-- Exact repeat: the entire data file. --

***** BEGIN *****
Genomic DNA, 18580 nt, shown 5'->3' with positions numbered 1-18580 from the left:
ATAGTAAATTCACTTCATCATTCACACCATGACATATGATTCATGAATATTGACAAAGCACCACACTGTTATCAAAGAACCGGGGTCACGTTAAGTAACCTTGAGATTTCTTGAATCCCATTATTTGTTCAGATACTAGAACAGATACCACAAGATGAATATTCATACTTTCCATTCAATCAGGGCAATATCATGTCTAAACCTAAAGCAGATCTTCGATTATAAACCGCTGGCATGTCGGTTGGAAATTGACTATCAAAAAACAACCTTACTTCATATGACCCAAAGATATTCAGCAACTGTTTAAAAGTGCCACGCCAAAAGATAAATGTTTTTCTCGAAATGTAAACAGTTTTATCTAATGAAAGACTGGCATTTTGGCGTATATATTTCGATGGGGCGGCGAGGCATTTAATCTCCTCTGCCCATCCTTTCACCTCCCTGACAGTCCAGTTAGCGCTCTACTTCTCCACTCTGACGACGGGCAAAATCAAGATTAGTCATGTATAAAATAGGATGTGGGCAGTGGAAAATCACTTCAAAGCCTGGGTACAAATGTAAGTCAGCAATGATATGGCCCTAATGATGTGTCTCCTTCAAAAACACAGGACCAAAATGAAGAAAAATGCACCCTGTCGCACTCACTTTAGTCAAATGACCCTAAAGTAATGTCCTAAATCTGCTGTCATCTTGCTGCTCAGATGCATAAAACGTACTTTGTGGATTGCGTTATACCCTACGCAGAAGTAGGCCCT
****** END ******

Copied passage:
Genomic DNA, 18580 nt, shown 5'->3' with positions numbered 1-18580 from the left:
ATAGTAAATTCACTTCATCATTCACACCATGACATATGATTCATGAATATTGACAAAGCACCACACTGTTATCAAAGAACCGGGGTCACGTTAAGTAACCTTGAGATTTCTTGAATCCCATTATTTGTTCAGATACTAGAACAGATACCACAAGATGAATATTCATACTTTCCATTCAATCAGGGCAATATCATGTCTAAACCTAAAGCAGATCTTCGATTATAAACCGCTGGCATGTCGGTTGGAAATTGACTATCAAAAAACAACCTTACTTCATATGACCCAAAGATATTCAGCAACTGTTTAAAAGTGCCACGCCAAAAGATAAATGTTTTTCTCGAAATGTAAACAGTTTTATCTAATGAAAGACTGGCATTTTGGCGTATATATTTCGATGGGGCGGCGAGGCATTTAATCTCCTCTGCCCATCCTTTCACCTCCCTGACAGTCCAGTTAGCGCTCTACTTCTCCACTCTGACGACGGGCAAAATCAAGATTAGTCATGTATAAAATAGGATGTGGGCAGTGGAAAATCACTTCAAAGCCTGGGTACAAATGTAAGTCAGCAATGATATGGCCCTAATGATGTGTCTCCTTCAAAAACACAGGACCAAAATGAAGAAAAATGCACCCTGTCGCACTCACTTTAGTCAAATGACCCTAAAGTAATGTCCTAAATCTGCTGTCATCTTGCTGCTCAGATGCATAAAACGTACTTTGTGGATTGCGTTATACCCTACGCAGAAGTAGGCCCT